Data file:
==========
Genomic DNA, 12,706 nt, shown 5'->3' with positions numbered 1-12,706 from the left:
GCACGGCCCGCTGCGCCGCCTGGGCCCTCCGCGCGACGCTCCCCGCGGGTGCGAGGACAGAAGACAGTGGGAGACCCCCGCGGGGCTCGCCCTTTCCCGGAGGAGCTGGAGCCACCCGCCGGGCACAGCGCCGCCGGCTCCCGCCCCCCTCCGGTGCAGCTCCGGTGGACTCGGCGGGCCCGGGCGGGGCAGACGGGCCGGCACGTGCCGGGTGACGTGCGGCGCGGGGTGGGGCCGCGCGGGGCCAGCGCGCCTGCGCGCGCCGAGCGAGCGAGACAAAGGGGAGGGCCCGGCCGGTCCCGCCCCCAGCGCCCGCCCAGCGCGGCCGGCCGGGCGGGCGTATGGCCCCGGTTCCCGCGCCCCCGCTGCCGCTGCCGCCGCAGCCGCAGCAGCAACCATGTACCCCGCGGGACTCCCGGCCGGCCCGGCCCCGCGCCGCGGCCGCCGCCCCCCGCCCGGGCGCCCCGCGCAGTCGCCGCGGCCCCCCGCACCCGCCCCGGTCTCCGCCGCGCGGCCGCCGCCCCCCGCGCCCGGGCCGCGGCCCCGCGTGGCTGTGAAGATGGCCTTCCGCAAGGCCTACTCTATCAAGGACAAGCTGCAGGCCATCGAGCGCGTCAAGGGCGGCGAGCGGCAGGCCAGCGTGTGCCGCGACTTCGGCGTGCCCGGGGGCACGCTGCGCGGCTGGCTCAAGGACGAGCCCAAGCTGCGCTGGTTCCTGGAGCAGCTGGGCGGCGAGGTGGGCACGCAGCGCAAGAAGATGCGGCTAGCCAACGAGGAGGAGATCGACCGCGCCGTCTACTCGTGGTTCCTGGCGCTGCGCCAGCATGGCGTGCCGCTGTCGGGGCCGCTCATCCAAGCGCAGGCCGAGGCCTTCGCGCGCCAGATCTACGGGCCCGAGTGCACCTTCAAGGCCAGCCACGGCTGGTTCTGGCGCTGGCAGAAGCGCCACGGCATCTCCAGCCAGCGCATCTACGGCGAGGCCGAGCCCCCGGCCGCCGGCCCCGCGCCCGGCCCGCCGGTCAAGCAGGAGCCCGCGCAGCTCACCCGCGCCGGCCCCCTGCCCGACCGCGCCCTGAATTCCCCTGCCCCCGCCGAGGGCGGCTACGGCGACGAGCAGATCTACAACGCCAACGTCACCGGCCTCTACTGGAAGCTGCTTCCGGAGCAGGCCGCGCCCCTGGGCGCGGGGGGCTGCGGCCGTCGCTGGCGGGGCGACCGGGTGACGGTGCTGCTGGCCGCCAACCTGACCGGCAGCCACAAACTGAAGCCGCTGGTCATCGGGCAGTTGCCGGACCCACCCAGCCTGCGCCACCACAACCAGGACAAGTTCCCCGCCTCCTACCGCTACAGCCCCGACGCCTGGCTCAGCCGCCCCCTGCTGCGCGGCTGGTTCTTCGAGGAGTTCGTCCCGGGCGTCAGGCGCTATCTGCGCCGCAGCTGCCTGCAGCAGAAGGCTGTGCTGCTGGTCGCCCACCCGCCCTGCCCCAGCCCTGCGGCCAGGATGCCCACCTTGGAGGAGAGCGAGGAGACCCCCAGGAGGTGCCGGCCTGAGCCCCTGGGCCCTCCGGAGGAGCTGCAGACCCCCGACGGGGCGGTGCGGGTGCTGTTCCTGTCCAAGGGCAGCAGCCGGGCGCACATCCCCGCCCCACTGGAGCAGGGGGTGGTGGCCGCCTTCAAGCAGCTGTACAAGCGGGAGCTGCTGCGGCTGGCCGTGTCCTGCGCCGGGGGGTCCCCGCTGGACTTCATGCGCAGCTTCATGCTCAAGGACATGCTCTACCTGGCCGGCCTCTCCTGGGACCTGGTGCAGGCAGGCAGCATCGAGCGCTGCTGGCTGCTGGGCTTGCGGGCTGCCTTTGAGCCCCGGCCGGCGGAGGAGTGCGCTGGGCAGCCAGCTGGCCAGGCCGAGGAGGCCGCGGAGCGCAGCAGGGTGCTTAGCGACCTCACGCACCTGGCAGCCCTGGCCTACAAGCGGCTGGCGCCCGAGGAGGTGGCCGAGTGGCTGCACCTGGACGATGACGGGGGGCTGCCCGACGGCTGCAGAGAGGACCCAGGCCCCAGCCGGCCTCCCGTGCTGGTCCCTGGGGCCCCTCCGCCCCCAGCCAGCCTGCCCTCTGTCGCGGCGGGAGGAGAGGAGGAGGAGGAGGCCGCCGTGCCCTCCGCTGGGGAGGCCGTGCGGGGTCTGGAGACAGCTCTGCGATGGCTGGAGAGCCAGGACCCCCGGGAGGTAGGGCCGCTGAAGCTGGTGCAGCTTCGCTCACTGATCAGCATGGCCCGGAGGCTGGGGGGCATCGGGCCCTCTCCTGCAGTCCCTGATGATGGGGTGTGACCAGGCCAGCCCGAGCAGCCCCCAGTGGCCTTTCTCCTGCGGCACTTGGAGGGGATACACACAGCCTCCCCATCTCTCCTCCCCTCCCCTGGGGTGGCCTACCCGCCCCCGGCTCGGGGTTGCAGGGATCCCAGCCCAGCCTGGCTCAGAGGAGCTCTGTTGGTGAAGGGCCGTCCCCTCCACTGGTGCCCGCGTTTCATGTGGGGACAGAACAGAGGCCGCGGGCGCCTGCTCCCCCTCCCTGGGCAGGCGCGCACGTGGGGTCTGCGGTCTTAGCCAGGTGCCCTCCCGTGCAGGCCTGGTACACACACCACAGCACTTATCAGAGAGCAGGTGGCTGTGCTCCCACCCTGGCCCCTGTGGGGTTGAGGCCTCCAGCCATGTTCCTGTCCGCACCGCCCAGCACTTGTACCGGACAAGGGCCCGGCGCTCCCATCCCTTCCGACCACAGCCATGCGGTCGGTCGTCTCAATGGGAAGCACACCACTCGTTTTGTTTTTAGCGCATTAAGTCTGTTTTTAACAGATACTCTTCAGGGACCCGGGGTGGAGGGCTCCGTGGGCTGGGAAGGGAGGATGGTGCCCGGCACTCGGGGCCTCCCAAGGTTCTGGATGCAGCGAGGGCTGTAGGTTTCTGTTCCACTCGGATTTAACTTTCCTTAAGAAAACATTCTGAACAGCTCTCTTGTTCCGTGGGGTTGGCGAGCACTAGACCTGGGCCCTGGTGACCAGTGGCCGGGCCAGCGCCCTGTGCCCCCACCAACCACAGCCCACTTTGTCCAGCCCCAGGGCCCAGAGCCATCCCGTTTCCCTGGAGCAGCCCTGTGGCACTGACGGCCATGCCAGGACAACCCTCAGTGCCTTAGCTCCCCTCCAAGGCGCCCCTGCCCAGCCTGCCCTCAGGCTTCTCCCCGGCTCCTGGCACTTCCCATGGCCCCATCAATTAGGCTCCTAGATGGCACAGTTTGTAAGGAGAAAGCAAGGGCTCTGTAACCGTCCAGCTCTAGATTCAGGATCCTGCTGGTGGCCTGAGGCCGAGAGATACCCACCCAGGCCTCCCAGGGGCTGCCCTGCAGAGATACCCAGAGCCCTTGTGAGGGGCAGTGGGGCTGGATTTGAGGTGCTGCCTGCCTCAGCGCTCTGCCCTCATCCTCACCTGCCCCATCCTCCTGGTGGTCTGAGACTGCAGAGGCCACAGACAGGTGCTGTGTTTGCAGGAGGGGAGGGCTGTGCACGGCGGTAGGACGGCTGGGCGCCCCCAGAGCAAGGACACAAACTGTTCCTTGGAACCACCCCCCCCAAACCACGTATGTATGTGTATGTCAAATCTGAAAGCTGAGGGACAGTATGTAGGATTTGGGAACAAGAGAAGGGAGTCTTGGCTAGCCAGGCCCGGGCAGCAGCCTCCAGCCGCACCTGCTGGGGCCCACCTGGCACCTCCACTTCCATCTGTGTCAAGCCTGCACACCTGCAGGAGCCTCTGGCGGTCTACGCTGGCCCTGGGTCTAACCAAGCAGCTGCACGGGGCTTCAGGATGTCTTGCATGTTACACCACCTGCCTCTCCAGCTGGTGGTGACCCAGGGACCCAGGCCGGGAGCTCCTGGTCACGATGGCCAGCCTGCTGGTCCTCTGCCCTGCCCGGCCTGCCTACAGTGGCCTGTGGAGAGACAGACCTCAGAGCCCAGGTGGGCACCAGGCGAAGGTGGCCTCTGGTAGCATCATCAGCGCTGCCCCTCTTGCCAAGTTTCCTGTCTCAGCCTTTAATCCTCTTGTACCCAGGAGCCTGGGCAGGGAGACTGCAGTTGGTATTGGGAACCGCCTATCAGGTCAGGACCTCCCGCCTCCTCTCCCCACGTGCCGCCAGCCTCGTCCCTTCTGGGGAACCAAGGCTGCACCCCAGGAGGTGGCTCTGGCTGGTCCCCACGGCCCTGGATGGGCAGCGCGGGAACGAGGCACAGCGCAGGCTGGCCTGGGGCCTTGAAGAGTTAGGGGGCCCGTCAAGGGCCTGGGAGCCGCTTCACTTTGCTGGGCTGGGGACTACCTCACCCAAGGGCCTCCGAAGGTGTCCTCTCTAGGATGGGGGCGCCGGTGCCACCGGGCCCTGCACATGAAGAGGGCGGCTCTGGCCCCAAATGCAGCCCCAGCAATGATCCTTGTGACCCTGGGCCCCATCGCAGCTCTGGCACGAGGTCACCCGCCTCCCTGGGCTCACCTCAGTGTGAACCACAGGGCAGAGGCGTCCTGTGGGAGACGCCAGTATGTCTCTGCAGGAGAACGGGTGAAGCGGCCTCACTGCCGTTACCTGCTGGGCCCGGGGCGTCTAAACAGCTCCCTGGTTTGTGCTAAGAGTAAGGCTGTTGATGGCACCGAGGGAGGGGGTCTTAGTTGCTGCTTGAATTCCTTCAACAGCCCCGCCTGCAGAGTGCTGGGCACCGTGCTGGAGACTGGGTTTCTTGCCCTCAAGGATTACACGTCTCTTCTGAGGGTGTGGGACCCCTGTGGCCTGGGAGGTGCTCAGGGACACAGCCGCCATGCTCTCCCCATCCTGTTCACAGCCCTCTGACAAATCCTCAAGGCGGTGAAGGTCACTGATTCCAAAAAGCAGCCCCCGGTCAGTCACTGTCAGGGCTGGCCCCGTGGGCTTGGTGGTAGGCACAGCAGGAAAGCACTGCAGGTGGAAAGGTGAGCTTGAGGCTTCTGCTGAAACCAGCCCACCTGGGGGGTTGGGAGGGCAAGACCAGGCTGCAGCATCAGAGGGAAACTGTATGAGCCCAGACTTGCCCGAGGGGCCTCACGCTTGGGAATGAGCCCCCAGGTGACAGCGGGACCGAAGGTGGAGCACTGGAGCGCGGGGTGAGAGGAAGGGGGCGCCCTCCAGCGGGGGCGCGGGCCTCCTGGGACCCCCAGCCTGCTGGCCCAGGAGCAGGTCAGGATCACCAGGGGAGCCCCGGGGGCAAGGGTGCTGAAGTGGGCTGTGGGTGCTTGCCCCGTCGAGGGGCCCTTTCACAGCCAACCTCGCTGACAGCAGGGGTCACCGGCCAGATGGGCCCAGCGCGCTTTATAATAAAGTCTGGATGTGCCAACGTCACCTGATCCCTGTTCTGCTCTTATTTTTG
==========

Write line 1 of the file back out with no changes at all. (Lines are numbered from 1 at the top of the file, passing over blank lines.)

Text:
Genomic DNA, 12,706 nt, shown 5'->3' with positions numbered 1-12,706 from the left: